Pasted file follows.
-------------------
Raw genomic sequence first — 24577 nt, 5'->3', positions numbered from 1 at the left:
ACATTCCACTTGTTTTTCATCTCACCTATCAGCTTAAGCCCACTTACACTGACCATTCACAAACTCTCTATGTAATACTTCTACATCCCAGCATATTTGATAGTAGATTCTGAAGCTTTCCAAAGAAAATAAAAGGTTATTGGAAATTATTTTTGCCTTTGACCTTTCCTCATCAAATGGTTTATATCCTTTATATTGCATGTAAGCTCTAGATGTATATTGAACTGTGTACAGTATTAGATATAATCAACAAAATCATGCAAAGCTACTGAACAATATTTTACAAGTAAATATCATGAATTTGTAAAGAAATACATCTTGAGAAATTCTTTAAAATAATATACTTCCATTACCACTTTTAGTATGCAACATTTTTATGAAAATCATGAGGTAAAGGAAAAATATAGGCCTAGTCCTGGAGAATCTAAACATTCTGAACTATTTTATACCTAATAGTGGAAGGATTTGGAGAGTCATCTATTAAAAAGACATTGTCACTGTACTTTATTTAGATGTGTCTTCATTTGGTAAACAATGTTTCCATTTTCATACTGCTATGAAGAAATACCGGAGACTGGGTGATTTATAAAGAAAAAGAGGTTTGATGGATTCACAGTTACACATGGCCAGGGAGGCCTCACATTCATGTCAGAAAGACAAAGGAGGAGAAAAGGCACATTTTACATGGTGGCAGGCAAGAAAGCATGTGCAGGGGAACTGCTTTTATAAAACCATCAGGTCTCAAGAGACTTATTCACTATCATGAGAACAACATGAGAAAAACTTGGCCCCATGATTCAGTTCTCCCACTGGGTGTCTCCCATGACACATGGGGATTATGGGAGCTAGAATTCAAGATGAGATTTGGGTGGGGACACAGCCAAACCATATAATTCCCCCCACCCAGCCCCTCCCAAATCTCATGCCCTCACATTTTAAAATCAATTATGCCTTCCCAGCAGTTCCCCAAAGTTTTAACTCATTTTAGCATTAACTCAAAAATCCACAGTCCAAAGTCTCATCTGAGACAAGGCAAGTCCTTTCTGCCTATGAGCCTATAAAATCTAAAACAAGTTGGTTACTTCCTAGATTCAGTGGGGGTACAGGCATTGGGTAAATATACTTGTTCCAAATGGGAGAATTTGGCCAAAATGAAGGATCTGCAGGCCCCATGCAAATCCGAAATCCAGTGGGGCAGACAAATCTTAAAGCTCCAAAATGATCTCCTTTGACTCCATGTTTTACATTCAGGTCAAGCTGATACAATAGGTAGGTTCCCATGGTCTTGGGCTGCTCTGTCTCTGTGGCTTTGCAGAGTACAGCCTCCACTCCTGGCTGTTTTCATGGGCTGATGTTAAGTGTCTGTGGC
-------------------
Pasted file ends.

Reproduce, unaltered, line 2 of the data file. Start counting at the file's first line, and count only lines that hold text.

ACATTCCACTTGTTTTTCATCTCACCTATCAGCTTAAGCCCACTTACACTGACCATTCACAAACTCTCTATGTAATACTTCTACATCCCAGCATATTTGATAGTAGATTCTGAAGCTTTCCAAAGAAAATAAAAGGTTATTGGAAATTATTTTTGCCTTTGACCTTTCCTCATCAAATGGTTTATATCCTTTATATTGCATGTAAGCTCTAGATGTATATTGAACTGTGTACAGTATTAGATATAATCAACAAAATCATGCAAAGCTACTGAACAATATTTTACAAGTAAATATCATGAATTTGTAAAGAAATACATCTTGAGAAATTCTTTAAAATAATATACTTCCATTACCACTTTTAGTATGCAACATTTTTATGAAAATCATGAGGTAAAGGAAAAATATAGGCCTAGTCCTGGAGAATCTAAACATTCTGAACTATTTTATACCTAATAGTGGAAGGATTTGGAGAGTCATCTATTAAAAAGACATTGTCACTGTACTTTATTTAGATGTGTCTTCATTTGGTAAACAATGTTTCCATTTTCATACTGCTATGAAGAAATACCGGAGACTGGGTGATTTATAAAGAAAAAGAGGTTTGATGGATTCACAGTTACACATGGCCAGGGAGGCCTCACATTCATGTCAGAAAGACAAAGGAGGAGAAAAGGCACATTTTACATGGTGGCAGGCAAGAAAGCATGTGCAGGGGAACTGCTTTTATAAAACCATCAGGTCTCAAGAGACTTATTCACTATCATGAGAACAACATGAGAAAAACTTGGCCCCATGATTCAGTTCTCCCACTGGGTGTCTCCCATGACACATGGGGATTATGGGAGCTAGAATTCAAGATGAGATTTGGGTGGGGACACAGCCAAACCATATAATTCCCCCCACCCAGCCCCTCCCAAATCTCATGCCCTCACATTTTAAAATCAATTATGCCTTCCCAGCAGTTCCCCAAAGTTTTAACTCATTTTAGCATTAACTCAAAAATCCACAGTCCAAAGTCTCATCTGAGACAAGGCAAGTCCTTTCTGCCTATGAGCCTATAAAATCTAAAACAAGTTGGTTACTTCCTAGATTCAGTGGGGGTACAGGCATTGGGTAAATATACTTGTTCCAAATGGGAGAATTTGGCCAAAATGAAGGATCTGCAGGCCCCATGCAAATCCGAAATCCAGTGGGGCAGACAAATCTTAAAGCTCCAAAATGATCTCCTTTGACTCCATGTTTTACATTCAGGTCAAGCTGATACAATAGGTAGGTTCCCATGGTCTTGGGCTGCTCTGTCTCTGTGGCTTTGCAGAGTACAGCCTCCACTCCTGGCTGTTTTCATGGGCTGATGTTAAGTGTCTGTGGC